Contrast this with your characterization:

    “For you to claim that this “proves” that adherence to universal human rights is worthless is vacuous and foolish.”

    This is not my claim at all.

    Re-read, and start again.

    “The alternative is leaving people to die on the street outside emergency rooms. Otherwise it’s being paid for somehow.”

    Right! Because for thousands of years, that’s exactly what happened! And before EMTALA, that’s what happened!

    Don’t accept the premise. 🙂

    “Yes, it’s THAT stupid.”

    Well, I don’t really trust your judgement on that, seeing as practically speaking, more of your perspective will result in hundreds of thousands if not millions more dead–just as we did in fact see in Rwanda, thanks for bringing it up.

    But probably again your problem is that you didn’t really pay attention to what I said. I said this was part of a ‘faith statement.’ I don’t want to sound patronizing here, but do you know what those are? A ‘faith statement’ that smuggles in the presuppositions of atheists and Muslims and tyrants simultaneously is not the way I wish to express my core beliefs.

  17. I’m a little surprised that in that garbled regurgitation of my comments, you didn’t fixate on ‘the abusive father’ example. Surely you know, in principle, that I think there is a reasonable basis–even on ‘libertarian-constitutionalist’ grounds–for dealing with such ‘local tyrants.’

    You characterize it: “a certain amount of unchecked physical abuse, domestic violence, a dead kid and/or wife here and there but on the plus side – Freedom!”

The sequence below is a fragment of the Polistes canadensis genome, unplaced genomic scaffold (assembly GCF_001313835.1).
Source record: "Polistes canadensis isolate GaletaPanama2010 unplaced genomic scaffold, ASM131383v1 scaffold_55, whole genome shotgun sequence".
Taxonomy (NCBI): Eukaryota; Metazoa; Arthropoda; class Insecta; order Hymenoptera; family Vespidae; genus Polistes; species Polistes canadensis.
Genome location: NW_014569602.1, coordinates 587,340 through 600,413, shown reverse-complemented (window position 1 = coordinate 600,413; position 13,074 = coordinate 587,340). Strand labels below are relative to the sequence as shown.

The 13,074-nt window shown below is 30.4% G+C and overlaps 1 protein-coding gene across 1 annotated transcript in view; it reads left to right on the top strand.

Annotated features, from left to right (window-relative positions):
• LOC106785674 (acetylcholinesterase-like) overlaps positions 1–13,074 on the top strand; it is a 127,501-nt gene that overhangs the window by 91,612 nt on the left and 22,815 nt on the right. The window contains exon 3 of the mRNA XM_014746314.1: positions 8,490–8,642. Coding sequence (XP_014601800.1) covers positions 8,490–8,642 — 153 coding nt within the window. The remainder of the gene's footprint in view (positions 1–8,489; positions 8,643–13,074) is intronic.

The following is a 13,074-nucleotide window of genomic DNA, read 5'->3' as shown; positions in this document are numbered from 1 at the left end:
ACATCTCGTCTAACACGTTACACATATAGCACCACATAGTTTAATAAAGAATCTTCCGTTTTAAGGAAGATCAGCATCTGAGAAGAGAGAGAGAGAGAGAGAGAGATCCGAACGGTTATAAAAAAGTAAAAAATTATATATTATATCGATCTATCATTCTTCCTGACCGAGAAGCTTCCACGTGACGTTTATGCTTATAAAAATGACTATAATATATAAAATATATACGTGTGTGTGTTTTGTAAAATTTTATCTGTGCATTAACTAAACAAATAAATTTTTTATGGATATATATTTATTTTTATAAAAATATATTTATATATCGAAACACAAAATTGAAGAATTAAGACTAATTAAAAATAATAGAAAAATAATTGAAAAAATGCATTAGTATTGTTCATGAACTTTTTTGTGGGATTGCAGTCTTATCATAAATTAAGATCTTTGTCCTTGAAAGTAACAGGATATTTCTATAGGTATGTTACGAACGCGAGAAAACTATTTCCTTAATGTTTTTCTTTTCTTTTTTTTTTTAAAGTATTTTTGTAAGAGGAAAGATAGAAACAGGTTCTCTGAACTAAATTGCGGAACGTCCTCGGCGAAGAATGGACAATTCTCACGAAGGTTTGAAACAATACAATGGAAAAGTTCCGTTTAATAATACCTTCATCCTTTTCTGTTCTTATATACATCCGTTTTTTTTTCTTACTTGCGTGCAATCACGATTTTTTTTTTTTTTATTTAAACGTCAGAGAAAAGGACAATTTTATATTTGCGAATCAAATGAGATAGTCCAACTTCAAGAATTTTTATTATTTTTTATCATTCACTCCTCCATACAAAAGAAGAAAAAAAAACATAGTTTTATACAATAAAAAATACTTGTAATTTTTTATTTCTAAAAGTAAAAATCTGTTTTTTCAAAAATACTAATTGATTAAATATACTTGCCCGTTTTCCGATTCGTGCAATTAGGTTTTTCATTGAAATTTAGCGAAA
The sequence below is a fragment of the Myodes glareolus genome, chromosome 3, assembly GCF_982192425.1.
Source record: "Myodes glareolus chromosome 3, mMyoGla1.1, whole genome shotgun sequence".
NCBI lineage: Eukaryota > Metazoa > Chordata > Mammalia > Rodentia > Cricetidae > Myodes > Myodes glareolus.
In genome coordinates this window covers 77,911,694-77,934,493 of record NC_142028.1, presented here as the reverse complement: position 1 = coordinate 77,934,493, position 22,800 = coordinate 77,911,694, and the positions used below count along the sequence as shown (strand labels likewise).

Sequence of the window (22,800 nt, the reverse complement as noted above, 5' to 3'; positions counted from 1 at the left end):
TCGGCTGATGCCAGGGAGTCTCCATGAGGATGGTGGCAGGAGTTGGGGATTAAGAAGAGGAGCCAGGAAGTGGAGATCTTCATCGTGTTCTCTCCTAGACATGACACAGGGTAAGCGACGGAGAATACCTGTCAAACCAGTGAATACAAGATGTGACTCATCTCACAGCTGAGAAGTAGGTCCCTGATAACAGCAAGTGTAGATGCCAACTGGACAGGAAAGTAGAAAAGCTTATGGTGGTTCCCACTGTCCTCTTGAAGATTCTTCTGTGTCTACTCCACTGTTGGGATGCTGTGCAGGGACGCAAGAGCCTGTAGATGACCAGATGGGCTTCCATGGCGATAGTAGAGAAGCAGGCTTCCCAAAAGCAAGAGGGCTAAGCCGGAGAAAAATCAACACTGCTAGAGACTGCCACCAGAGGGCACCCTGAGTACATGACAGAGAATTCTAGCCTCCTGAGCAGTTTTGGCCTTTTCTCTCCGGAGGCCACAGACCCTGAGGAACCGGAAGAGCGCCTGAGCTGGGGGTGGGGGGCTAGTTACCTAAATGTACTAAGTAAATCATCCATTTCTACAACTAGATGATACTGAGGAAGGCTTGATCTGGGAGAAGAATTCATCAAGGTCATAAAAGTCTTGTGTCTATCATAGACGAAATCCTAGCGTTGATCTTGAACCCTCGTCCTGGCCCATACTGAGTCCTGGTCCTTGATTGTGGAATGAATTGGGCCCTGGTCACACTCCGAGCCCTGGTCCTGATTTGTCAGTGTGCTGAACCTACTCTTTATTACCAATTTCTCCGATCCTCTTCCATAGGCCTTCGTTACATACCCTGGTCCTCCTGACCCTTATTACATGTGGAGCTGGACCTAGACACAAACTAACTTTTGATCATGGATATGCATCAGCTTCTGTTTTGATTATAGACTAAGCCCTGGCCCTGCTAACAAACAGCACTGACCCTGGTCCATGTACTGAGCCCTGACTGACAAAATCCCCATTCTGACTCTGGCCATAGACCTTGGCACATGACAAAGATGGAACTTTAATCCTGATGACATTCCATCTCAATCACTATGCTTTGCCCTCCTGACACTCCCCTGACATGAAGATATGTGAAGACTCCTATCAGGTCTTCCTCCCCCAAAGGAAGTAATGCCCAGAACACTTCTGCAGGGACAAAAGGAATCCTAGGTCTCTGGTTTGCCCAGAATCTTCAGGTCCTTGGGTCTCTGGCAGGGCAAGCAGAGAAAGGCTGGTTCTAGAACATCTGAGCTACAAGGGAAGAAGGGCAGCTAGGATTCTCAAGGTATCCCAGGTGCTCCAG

… without setting against it the possibility on the other extreme of concentration camps, gulags, a pile of dead people to the moon here and there, but on the plus side — … ? Just what is the plus side? lol Instead, you only set against it a massive, soul-crushing bureaucracy. Think about that.

    But while we may say ‘a certain amount’ it need not follow that it is as many as you think.

    But you did not probe how I believed that this would work without being tyranny. That’s too bad, because I was looking forward to explaining that.

    For the lurker, then, I guess, I will offer some brief thoughts in answer to this basic question: “Is it possible for there to be government without it simultaneously being tyranny.”

    The simple answer is “Yes” but you have to use your brain. And yes, it will mean that you will have to allow that “a certain amount” of bad things will happen in the world. But the idea that the ‘benefit’ from allowing these evils to happen is… DH insinuates… some ‘selfish’ fixation on “Freedom” at the expense of everything else is childish and asinine. It is not selfish to want Freedom for everyone, and it certainly isn’t selfish to note that in proportion to the decrease in Freedom there is a rise in body counts.

    So, how would it work?

    A few conditions need to be in place. Not in theory, but in actual practice. These are not necessarily in order of importance. They all have to be in place.

    1., Ballots not bullets.

    The community has to all agree that they’re going to have to work things out via a particular legislative process, which means abiding by that process when it doesn’t go your way.

    Subverting that process jeopardizes everything–even when it is a ‘good’ cause. Because it means that if you can’t trust the process, the only thing left is ‘might makes right.’

    2. The Rule of Law.

    This is similar, but here I do not refer to the process so much as the content. People have to be willing to act a particular way according to the plain reading of a text. This requires literacy, but it also requires self-control. Someone has to change their behavior just because black smudges on a piece of paper are configured in a certain way.

    When people (eg, judges) twist the text, or simply ignore it, this too undermines hope for peaceful change.

    3. Consent of the governed.

    People say they believe this, but in practice, we find out that they don’t really. And this is one of those cases where we have something in ‘theory’ which is not actually translated in ‘practice.’ For this to be ‘practical’ that consent needs to be actively and deliberately sought, over and over again, with each new successive generation.

    In the U.S., ‘consent of the governed’ is a fiction.

    4. Robust checks and balances.